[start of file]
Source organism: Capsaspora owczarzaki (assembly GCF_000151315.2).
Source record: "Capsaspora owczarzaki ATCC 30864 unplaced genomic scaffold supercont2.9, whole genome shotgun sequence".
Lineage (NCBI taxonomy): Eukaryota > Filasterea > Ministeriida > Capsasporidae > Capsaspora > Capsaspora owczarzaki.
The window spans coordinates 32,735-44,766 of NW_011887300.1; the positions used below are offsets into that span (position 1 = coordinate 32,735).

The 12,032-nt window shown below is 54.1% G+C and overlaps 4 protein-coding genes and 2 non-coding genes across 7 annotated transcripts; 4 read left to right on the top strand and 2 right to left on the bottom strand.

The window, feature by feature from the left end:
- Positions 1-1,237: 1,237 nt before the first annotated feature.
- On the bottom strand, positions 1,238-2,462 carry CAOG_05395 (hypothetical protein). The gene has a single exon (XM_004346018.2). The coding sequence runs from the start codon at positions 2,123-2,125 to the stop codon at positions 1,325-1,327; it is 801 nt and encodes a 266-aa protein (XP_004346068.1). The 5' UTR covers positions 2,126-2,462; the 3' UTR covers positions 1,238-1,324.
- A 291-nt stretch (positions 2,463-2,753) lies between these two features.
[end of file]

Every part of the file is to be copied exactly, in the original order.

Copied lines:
Source organism: Capsaspora owczarzaki (assembly GCF_000151315.2).
Source record: "Capsaspora owczarzaki ATCC 30864 unplaced genomic scaffold supercont2.9, whole genome shotgun sequence".
Lineage (NCBI taxonomy): Eukaryota > Filasterea > Ministeriida > Capsasporidae > Capsaspora > Capsaspora owczarzaki.
The window spans coordinates 32,735-44,766 of NW_011887300.1; the positions used below are offsets into that span (position 1 = coordinate 32,735).

The 12,032-nt window shown below is 54.1% G+C and overlaps 4 protein-coding genes and 2 non-coding genes across 7 annotated transcripts; 4 read left to right on the top strand and 2 right to left on the bottom strand.

The window, feature by feature from the left end:
- Positions 1-1,237: 1,237 nt before the first annotated feature.
- On the bottom strand, positions 1,238-2,462 carry CAOG_05395 (hypothetical protein). The gene has a single exon (XM_004346018.2). The coding sequence runs from the start codon at positions 2,123-2,125 to the stop codon at positions 1,325-1,327; it is 801 nt and encodes a 266-aa protein (XP_004346068.1). The 5' UTR covers positions 2,126-2,462; the 3' UTR covers positions 1,238-1,324.
- A 291-nt stretch (positions 2,463-2,753) lies between these two features.